31 Oct 2023 -

US and China lean into pivotal summit: Electronics high on agenda


The leaders of the US and China, two of the world’s superpowers, are making strides towards a critical meeting next month, reports Reuters. US officials announced that both nations have agreed to work collaboratively on a planned summit between Presidents Joe Biden and Xi Jinping, following comprehensive talks in Washington. These discussions saw Chinese foreign minister Wang Yi engage with senior US diplomats, marking the first such visit by a Chinese foreign minister to Washington since 2018.

During his stay, Wang also had an hour-long meeting with President Biden, which the White House described as a “good opportunity” to maintain open channels between these global heavyweights. Both nations have historically been major stakeholders in the electronics industry, with supply chains interwoven in intricate patterns of global trade. Their collaboration or rivalry can significantly influence the direction of this industry.

Detailed meetings were also held with US Secretary of State Antony Blinken and US national security advisor Jake Sullivan. Among the pivotal issues discussed were the resumption of military-to-military channels, activities in the East and South China Sea, Taiwan, human rights concerns, the flow of fentanyl precursors, and the cases of detained Americans in China.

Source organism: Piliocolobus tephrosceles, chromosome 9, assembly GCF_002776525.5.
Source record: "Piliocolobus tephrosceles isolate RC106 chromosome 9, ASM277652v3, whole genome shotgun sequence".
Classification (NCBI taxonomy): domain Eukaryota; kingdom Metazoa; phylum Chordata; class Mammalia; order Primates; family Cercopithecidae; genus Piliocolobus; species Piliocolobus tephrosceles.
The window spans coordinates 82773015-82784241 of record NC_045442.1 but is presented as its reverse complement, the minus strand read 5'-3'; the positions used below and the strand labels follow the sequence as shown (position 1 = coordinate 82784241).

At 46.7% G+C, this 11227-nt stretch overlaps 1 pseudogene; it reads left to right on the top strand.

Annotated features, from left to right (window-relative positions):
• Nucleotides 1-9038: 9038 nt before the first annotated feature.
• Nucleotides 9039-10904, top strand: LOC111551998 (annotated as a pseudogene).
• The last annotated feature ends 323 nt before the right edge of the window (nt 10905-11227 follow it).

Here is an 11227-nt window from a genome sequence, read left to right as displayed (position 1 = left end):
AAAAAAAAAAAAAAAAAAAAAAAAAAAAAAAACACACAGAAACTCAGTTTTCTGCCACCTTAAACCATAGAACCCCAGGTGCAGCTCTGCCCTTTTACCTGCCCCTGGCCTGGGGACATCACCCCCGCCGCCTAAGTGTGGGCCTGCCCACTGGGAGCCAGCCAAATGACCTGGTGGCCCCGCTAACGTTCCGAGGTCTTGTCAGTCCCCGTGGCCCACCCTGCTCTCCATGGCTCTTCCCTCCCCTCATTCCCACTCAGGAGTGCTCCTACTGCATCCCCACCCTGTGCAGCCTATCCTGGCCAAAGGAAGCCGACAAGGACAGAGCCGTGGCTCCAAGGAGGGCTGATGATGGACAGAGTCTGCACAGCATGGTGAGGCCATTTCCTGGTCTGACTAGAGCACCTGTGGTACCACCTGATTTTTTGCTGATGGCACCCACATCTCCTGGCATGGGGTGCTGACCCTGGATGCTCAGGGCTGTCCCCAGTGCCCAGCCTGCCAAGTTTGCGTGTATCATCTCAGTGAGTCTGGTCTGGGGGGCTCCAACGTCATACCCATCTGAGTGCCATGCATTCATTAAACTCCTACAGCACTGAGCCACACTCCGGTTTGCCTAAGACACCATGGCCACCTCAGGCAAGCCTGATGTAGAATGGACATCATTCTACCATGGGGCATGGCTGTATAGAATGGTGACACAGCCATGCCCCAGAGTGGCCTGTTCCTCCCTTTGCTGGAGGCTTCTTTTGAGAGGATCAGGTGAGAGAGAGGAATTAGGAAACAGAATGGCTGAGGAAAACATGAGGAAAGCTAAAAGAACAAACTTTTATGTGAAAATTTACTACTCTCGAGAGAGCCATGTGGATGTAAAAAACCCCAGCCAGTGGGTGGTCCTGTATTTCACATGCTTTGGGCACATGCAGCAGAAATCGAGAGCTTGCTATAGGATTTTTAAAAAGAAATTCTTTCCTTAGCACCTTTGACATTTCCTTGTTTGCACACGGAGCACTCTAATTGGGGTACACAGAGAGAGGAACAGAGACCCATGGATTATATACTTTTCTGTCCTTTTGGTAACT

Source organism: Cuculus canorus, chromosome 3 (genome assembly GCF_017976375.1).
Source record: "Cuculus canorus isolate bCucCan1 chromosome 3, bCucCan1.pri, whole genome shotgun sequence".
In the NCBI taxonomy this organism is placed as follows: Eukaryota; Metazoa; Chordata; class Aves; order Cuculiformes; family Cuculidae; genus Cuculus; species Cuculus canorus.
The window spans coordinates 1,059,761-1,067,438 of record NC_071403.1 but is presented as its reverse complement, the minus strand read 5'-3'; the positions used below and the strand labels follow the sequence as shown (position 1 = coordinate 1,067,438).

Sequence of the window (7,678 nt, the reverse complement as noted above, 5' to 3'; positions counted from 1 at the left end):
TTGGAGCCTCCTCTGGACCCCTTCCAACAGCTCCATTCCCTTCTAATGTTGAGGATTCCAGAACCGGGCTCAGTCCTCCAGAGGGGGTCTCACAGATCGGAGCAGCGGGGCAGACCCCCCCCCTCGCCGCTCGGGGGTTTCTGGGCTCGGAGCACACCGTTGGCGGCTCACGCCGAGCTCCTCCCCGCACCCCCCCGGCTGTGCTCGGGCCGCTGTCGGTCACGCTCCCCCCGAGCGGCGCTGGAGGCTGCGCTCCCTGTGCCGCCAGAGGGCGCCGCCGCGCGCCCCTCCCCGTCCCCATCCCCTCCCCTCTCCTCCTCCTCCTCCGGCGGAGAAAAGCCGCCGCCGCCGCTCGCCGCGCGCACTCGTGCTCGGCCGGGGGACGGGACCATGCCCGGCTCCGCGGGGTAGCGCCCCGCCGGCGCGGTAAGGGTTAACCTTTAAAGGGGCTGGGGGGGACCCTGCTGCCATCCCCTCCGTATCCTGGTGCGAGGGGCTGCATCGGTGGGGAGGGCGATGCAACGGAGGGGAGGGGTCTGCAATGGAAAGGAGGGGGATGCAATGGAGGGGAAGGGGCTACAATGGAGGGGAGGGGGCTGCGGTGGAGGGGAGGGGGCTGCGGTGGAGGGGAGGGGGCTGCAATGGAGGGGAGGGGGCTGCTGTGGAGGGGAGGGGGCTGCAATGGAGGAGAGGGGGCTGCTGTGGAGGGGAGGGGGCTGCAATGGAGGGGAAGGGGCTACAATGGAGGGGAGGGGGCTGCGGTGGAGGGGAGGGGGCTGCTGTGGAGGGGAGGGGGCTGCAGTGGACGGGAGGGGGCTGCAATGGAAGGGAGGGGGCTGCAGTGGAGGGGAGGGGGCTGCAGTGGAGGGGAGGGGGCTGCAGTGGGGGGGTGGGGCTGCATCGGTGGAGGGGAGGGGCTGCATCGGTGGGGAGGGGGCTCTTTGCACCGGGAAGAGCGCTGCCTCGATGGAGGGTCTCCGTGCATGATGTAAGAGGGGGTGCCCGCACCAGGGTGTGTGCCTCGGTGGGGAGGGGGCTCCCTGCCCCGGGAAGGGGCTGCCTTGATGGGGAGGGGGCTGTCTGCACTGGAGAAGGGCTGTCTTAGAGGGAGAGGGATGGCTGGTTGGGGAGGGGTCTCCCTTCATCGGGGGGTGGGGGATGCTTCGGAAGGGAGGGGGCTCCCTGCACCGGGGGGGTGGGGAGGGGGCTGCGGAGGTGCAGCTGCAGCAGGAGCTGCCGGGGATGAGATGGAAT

The focal point of positivity seems to be the upcoming anticipated face-off between Biden and Xi during the Asia-Pacific Economic Cooperation (APEC) summit in San Francisco. An official, choosing to remain anonymous, mentioned preparations for this meeting, while also stating, “Obviously, Chinese leaders often confirm publicly much closer to a trip.”

Reflecting on his talks, Wang mentioned his visit aimed to “stem the decline” in the relations between the US and China, “with an eye on San Francisco”. The objective of this summit in the heartland of tech innovation could have considerable ramifications for the electronics industry.

Furthermore, Wang highlighted that China gives weight to the US’s desire to stabilise and enhance US-China relations. The Biden administration views direct discussions with Xi as critical in ensuring that these competitive tensions don’t escalate into overt conflict.

Signifying the importance of dialogue, Wang expressed to Blinken that the two countries must engage in “in-depth” and “comprehensive” discourse to bridge misunderstandings and cement ties.

In recent months, there has been a marked increase in diplomatic engagements, primarily initiated by the US, trying to rescue the deteriorating relationship, a decline highlighted by events like the US’s downing of an alleged Chinese spy balloon.

However, the dynamic between the US and China has been further complicated by global events, including the Israel-Hamas conflict. The US hopes China can leverage its rapport with Iran to prevent the situation from escalating further.

Amidst these geopolitics, the potential summit in San Francisco could be a turning point, particularly for industries like electronics, as two giants find ways to work together or establish new lines of competition.

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